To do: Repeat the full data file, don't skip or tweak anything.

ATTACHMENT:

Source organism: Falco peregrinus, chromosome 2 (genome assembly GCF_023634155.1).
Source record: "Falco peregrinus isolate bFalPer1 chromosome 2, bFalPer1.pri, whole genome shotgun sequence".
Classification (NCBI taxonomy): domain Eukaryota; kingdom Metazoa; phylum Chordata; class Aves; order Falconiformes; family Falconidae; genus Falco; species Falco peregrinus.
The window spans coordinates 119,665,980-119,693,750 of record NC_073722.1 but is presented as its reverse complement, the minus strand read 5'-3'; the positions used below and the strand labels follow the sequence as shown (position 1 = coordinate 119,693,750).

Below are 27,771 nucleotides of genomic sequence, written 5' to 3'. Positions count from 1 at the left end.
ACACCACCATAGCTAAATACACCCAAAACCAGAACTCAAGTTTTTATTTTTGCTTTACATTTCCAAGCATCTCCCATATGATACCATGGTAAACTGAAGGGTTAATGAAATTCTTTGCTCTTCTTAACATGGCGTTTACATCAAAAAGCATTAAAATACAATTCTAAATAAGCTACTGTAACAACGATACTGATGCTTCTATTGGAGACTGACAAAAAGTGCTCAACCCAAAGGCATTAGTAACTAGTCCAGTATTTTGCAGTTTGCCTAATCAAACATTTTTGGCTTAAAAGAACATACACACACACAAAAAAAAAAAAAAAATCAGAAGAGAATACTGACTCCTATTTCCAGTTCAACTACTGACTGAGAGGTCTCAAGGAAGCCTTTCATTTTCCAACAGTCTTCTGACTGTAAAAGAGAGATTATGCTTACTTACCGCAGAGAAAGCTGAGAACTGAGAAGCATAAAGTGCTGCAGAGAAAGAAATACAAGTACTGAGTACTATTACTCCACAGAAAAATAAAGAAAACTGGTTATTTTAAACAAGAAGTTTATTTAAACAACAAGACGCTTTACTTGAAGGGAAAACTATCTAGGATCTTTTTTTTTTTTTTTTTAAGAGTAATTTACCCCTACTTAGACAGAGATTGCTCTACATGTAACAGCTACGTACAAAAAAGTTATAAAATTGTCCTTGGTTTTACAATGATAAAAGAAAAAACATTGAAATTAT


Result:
Source organism: Falco peregrinus, chromosome 2 (genome assembly GCF_023634155.1).
Source record: "Falco peregrinus isolate bFalPer1 chromosome 2, bFalPer1.pri, whole genome shotgun sequence".
Classification (NCBI taxonomy): domain Eukaryota; kingdom Metazoa; phylum Chordata; class Aves; order Falconiformes; family Falconidae; genus Falco; species Falco peregrinus.
The window spans coordinates 119,665,980-119,693,750 of record NC_073722.1 but is presented as its reverse complement, the minus strand read 5'-3'; the positions used below and the strand labels follow the sequence as shown (position 1 = coordinate 119,693,750).

Below are 27,771 nucleotides of genomic sequence, written 5' to 3'. Positions count from 1 at the left end.
ACACCACCATAGCTAAATACACCCAAAACCAGAACTCAAGTTTTTATTTTTGCTTTACATTTCCAAGCATCTCCCATATGATACCATGGTAAACTGAAGGGTTAATGAAATTCTTTGCTCTTCTTAACATGGCGTTTACATCAAAAAGCATTAAAATACAATTCTAAATAAGCTACTGTAACAACGATACTGATGCTTCTATTGGAGACTGACAAAAAGTGCTCAACCCAAAGGCATTAGTAACTAGTCCAGTATTTTGCAGTTTGCCTAATCAAACATTTTTGGCTTAAAAGAACATACACACACACAAAAAAAAAAAAAAAATCAGAAGAGAATACTGACTCCTATTTCCAGTTCAACTACTGACTGAGAGGTCTCAAGGAAGCCTTTCATTTTCCAACAGTCTTCTGACTGTAAAAGAGAGATTATGCTTACTTACCGCAGAGAAAGCTGAGAACTGAGAAGCATAAAGTGCTGCAGAGAAAGAAATACAAGTACTGAGTACTATTACTCCACAGAAAAATAAAGAAAACTGGTTATTTTAAACAAGAAGTTTATTTAAACAACAAGACGCTTTACTTGAAGGGAAAACTATCTAGGATCTTTTTTTTTTTTTTTTTAAGAGTAATTTACCCCTACTTAGACAGAGATTGCTCTACATGTAACAGCTACGTACAAAAAAGTTATAAAATTGTCCTTGGTTTTACAATGATAAAAGAAAAAACATTGAAATTAT